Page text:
Hydration, heat sickness and protection from humid, hot weather ahead of summer

COLUMBUS, Ga. (WRBL) — With temperatures hovering in the 80s and 70s all week and summer just around the corner, staying safe in the hot weather is critical. The National Weather Service reports that high heat can lead to mild to severe problems such as heat cramps, heat exhaustion and heat stroke.

With temperatures exceeding 80 degrees and humidity above 40 percent, the National Weather Service advises extreme caution for prolonged exposure to these conditions or engaging in strenuous outdoor activities.

“As the temperature rises, our body’s metabolism also increases, resulting in an increase in our breathing rate,” said Dr. Daryl Ellis, Piedmont Columbus Area General Practitioner. He said: “With every exhalation we lose a small amount of liquid in the form of water vapour. The higher the temperatures, the faster the breathing, the more significant this form of dehydration becomes.”

One way to mitigate this loss of fluids is to drink water. Accordingly UnityPoint Health, Water should be the main drink for hydration as opposed to an electrolyte sports drink. The website recommends using such products during high-intensity exercise that lasts more than an hour.

Insufficient fluid intake can lead to heat illness with heat cramps, heat exhaustion and heat stroke. According to the National Weather ServiceThese states arise when the body is unable to cool down effectively and/or has lost fluid or salt through sweating or dehydration. Heat cramps and fatigue can be treated at home by staying hydrated and in a cooler environment. However, the National Weather Service warns against seeking medical attention symptoms each last more than an hour.

For heat cramps and fatigue, Ellis says it’s important to drink isotonic fluids like Gatorade, Powerade, and Pedialyte to rehydrate quickly.

Ellis pointed out that heat stroke is a serious condition that requires immediate attention if it occurs.

“If symptoms of [heat stroke, including] If confusion, decreased alertness and severe muscle spasms occur, this has become an emergency situation and emergency intervention is required,” the doctor said.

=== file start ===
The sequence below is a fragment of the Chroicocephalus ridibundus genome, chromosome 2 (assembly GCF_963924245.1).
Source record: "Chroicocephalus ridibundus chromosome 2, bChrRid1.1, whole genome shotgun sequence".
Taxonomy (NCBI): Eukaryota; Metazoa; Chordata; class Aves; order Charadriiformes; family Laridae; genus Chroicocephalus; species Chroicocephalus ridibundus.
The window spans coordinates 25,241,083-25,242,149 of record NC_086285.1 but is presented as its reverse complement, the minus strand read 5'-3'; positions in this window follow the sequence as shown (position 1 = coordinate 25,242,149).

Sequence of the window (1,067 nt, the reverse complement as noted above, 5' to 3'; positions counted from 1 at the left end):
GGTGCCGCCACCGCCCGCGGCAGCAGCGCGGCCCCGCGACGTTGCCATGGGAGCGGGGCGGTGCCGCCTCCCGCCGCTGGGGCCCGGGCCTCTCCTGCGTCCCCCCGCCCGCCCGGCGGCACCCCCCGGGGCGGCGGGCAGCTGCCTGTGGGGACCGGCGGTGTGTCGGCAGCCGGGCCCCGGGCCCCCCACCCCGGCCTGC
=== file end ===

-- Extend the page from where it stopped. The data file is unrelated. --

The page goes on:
Groups most vulnerable to heat include those who work outdoors, athletes, pregnant women, children and more, according to reports HEAT.gov. Parents in particular should pay attention to their children’s activities in hot weather, as their bodies regulate themselves less efficiently than adults and they often lack the knowledge to protect themselves, the website says.

tweets According to the Atlanta branch of the National Weather Service, as of the morning of May 17, 2022, there were 33 deaths from heat stroke among children left in vehicles when children were left in hot cars noheatstroke.org. The tweet said that an average of 38 children die each year because they are left unattended in cars, with 88 percent under the age of three and more than one in two children dying because a caregiver has forgotten them. Noheatstroke.org warns against leaving children alone in a vehicle with others Security Recommendations.

To minimize the effects of the heat, Ellis advised people to take frequent breaks outdoors and stay hydrated before, during and after outdoor activities. He also had a counterintuitive recommendation for clothing: wear a hat and long sleeves.

“It seems a little contradictory, but the less your skin is exposed to the sun, the actually cooler your body is and the less likely you are to develop dehydration and/or heat stroke,” Ellis said.

The CDC recommends drinking 8 ounces of water every 15-20 minutes when working outside in the heat. However, it also warns that consuming more than 48 fluid ounces of fluid per hour is dangerous. The CDC also recommends drinking the water slowly over a period of time, rather than just once, for more effective hydration.

In general, Piedmont Columbus Regional recommended in a press release that women should consume about 92 ounces of fluids per day and men should consume 124 ounces of fluids. This figure takes into account liquids from food and drink in addition to the water usually consumed. The press release states that about 20 percent of the water people consume comes from food, while the remaining 80 percent comes from beverages.

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